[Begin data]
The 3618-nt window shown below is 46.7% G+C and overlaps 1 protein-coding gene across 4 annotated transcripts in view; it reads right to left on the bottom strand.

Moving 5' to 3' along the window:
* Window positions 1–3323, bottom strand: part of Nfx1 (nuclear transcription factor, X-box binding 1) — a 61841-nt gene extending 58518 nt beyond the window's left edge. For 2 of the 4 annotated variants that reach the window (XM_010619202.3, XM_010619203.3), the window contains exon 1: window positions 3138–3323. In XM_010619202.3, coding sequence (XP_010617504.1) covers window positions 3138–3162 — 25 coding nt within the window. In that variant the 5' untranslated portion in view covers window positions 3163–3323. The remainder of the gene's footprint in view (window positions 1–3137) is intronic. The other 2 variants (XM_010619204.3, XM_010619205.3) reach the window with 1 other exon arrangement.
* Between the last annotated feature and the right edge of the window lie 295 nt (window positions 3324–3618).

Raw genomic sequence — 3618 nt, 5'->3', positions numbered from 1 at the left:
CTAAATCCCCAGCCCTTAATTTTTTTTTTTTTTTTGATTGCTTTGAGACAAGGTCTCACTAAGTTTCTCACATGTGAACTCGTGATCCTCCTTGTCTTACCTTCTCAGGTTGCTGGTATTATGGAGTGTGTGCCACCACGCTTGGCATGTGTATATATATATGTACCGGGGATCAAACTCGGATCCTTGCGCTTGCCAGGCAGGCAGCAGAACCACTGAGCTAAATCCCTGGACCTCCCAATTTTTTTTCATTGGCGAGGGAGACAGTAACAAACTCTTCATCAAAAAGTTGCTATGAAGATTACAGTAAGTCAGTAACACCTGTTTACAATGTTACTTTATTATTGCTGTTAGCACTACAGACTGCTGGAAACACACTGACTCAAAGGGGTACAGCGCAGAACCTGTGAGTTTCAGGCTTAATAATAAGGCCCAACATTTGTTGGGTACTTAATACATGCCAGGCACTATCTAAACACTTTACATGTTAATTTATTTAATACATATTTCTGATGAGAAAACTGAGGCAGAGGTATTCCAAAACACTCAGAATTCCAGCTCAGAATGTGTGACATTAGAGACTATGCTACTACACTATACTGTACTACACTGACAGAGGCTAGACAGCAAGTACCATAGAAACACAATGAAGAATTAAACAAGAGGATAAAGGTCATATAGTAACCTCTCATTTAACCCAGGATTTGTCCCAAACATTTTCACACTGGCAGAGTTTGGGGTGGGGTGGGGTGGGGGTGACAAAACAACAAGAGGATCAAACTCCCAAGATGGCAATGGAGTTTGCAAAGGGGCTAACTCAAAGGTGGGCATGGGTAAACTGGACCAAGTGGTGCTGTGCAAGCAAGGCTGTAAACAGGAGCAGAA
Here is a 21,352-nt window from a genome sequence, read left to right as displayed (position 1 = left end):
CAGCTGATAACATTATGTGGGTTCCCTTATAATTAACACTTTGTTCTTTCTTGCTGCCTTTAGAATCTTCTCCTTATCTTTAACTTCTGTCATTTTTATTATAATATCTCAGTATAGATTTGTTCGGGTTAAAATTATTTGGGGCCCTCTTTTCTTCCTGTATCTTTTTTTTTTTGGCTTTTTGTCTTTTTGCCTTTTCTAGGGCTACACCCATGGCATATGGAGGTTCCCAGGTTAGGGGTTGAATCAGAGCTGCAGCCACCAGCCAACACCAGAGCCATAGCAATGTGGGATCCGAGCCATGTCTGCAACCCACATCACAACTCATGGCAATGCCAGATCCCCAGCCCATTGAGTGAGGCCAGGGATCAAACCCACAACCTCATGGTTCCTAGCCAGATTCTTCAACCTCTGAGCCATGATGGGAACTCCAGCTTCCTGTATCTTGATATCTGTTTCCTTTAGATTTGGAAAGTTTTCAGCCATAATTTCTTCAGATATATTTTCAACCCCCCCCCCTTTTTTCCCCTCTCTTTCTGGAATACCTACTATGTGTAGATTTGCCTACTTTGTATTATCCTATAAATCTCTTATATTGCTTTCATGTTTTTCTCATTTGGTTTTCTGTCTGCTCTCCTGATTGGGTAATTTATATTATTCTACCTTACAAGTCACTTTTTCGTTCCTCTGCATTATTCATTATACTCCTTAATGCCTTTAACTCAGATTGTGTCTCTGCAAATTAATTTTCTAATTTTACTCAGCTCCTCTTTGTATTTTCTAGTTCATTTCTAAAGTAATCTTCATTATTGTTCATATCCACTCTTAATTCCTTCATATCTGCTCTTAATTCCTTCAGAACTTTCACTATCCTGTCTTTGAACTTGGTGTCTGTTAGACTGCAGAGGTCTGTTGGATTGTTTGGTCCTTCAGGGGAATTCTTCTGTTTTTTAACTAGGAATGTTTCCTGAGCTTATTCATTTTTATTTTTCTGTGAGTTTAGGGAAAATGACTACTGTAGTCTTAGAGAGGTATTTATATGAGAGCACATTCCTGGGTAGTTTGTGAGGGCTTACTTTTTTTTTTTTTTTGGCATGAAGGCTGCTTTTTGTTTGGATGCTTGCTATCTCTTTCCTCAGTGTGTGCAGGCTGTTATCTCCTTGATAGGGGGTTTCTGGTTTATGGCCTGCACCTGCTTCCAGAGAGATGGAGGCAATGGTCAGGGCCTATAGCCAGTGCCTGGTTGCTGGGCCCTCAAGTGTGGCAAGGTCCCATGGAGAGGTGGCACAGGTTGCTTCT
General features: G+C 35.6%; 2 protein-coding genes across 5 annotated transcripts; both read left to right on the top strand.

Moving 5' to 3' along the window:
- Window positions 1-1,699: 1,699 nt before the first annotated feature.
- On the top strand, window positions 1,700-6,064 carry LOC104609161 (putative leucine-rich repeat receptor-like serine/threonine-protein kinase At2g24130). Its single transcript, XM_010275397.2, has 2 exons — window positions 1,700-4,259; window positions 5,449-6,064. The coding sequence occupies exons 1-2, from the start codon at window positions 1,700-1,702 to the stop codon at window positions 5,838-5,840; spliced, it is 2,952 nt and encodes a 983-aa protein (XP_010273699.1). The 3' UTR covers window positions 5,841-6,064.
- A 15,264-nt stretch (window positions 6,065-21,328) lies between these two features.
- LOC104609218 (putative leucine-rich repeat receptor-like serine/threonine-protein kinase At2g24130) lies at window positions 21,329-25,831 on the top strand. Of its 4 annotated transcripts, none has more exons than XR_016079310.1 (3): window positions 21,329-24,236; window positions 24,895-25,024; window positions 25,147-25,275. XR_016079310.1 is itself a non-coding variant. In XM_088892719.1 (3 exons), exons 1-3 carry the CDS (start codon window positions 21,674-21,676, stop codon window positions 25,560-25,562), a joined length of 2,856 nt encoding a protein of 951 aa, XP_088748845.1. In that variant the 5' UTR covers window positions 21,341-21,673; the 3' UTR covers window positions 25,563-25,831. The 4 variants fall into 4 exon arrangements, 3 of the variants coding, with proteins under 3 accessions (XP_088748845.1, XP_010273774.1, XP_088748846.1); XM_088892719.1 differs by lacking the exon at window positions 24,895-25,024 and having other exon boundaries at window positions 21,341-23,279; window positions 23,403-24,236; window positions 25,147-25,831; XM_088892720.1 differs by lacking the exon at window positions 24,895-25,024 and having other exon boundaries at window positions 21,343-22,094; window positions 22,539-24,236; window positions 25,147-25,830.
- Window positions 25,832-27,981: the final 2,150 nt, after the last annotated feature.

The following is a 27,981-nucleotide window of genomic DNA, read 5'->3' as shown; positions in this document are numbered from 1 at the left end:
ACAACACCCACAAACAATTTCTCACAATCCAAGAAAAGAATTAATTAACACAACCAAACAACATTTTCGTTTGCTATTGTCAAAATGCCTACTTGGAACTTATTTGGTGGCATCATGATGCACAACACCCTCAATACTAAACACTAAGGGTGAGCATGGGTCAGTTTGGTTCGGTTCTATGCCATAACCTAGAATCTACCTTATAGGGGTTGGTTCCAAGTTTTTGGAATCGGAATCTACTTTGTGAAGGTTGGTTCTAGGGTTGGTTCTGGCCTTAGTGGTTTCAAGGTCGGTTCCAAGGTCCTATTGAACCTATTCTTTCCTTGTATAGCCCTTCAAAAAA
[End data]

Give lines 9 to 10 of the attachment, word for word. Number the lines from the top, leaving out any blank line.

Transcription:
General features: G+C 35.6%; 2 protein-coding genes across 5 annotated transcripts; both read left to right on the top strand.

Moving 5' to 3' along the window: